Watching the wildlife

Video

There is wildlife aplenty at Tigh a’ Mhaide and in the surrounding area but many of our resident or visiting creatures are shy – or nocturnal – so spotting them isn’t always easy.

Image credit: Cazalegg on Visual Hunt

However, thanks to a wildlife camera in the woods, we’ve recently been treated to images of foxes, deer and a local badger.

We’ve even caught a fleeting glimpse of a passing otter which came almost nose-to-nose with one of the foxes before retreating hastily to the river. There are an estimated 8,000 otters in Scotland, living along the coasts or beside clean rivers and lochs and although the population is flourishing, it was still a surprise to see one.

Image credit: Cazalegg on Visual Hunt
Keep an eye on the lower right quarter of the video.

Our most common visitors are roe deer. Along with red deer, these are native to Scotland and are a common sight.

With a quack and a waddle…

There was great excitement here last month when we were joined by four young Khaki Campbell ducks (actually, three ducks and a drake to be more precise). They have kept us entertained, and on our toes, as they have adjusted to their new life on our duck pond.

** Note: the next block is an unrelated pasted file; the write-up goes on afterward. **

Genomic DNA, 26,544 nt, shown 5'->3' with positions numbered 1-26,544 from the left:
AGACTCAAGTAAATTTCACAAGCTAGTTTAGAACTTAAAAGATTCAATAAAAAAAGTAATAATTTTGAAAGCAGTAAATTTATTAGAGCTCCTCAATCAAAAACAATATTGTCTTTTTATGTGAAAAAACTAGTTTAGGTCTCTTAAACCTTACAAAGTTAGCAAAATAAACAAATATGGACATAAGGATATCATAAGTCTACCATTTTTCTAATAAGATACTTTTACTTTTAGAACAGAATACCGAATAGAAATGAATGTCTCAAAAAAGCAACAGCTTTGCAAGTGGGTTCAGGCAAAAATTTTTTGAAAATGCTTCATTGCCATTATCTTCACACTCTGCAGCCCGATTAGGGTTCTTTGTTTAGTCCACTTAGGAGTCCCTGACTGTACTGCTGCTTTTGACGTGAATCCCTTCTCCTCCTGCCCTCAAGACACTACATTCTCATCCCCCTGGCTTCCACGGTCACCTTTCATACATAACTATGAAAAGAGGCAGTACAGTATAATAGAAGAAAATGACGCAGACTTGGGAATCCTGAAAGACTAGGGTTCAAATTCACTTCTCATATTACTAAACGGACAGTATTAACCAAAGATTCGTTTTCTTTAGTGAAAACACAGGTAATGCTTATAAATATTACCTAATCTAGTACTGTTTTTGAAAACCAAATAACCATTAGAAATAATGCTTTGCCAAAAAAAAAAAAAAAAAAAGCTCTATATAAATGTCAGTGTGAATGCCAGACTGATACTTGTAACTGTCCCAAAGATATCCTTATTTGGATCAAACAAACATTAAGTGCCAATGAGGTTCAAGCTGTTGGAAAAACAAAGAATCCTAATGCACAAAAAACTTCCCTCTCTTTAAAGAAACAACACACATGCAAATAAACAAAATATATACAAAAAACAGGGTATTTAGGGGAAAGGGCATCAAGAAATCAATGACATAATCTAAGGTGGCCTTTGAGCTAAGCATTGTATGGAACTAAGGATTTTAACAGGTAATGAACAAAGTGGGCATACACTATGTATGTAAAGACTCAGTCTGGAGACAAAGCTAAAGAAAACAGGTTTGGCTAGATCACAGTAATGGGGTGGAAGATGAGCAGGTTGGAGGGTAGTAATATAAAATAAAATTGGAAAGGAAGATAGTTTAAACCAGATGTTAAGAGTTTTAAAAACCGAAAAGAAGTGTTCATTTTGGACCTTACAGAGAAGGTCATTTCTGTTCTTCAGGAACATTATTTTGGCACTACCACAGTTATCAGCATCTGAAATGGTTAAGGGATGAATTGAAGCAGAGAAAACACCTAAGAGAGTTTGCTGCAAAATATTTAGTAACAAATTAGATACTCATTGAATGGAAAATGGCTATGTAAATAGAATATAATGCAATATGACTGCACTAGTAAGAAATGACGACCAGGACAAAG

The one on the right hasn’t quite got the position off pat.

The drake quickly earned the nickname McQueen, after US actor Steve McQueen’s famous, fence-leaping, motorcycle stunt in the 1963 film The Great Escape. In our McQueen’s case, the leap was wing-assisted rather than motorbike-assisted. Happily, we persuaded him back into the enclosure in which the ducks spent their first few days here while they became accustomed to their new home.

McQueen (left) with his flock.
The duck house built specially for the new arrivals.

Up close & personal with a pine marten

Pine martens are native to Scotland but are an uncommon sight. About the same size as an average cat, the pine marten is now a protected species with only an estimated 3,700 adults in Scotland.

Pine marten in the wild.
Pine marten photographed in the Scottish Highlands.
Image credit: BROTY1 on Visualhunt.com / CC BY-SA

Numbers declined dramatically in the 19th century when they were frequently killed by gamekeepers on sporting estates to stop them eating the young pheasants being reared for shooting. But they are again appearing in areas where they were once common and the native woodlands around Tigh a’ Mhaide are a perfect environment for them. They are beautiful creatures with their dark brown fur, long bushy tails and creamy yellow bibs.

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